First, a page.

I'm getting an odd vibe from Cecilio. I feel that he almost regrets his "gift". It's like he walks in two worlds. He enjoys power, but yet he still "feels", and regrets, and longs for the life he had before this one. He shows bits of compassion that lurk deep down in his soul. You write him very, very well.

Naldo gives me the creeps. He reminds me of a young Hitler. Someone cranked his bolts a bit too tight at some point in his making. I get the feeling that he's going to snap, and go out of control at any moment.

Elia is harder to read. He seems to be a good friend of Cecilio, and a guard dog for Naldo, but what he really thinks about anything is veiled.

Found one thing to check near the end:
Even Eila was shaking (her) head. "I'm not sure about this bishop."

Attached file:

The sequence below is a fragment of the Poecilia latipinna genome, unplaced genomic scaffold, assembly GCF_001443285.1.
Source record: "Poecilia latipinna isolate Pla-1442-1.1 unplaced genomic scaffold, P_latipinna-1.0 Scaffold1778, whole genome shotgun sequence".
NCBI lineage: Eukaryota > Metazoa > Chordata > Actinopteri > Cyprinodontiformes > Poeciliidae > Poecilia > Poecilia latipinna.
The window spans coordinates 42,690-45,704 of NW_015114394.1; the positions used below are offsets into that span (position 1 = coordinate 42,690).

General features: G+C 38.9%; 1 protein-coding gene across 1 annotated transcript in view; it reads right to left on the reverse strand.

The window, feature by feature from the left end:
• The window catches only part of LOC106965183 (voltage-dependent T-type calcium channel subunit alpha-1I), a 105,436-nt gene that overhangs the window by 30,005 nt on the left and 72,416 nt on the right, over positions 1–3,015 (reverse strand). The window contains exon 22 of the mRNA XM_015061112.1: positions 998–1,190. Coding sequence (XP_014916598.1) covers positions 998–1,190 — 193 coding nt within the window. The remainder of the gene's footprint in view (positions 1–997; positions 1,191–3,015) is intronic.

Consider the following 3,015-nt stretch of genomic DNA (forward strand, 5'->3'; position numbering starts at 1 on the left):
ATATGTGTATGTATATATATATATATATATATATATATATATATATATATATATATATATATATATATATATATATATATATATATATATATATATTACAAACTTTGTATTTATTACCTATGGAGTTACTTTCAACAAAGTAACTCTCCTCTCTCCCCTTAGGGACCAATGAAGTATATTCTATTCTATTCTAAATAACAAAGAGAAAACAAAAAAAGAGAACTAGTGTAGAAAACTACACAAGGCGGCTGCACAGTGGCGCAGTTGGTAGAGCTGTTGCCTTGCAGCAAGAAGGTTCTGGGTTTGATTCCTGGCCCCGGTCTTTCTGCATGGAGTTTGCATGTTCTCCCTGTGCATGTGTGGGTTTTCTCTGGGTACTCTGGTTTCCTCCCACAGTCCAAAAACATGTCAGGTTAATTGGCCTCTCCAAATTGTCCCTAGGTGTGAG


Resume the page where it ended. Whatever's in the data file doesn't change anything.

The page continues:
. . . (his) head. "I'm not . . .

I liked this section as we get deeper into the vatican. I can't wait to see what Cecilio is going to show Unita, or to find out Iron Maiden is really up to, or what she really is.

Patsy :)

Nelly at 00:24 on 05 October 2005  Report this post
Thanks again Patsy,

I'll edit in your point and everyone else's with some spare time I have tomorrow.

Elia and Naldo have history, which is why Elia can exert some control over him for now. I had planned to go further into that in this chapter, but have decided to set it back for the next one instead.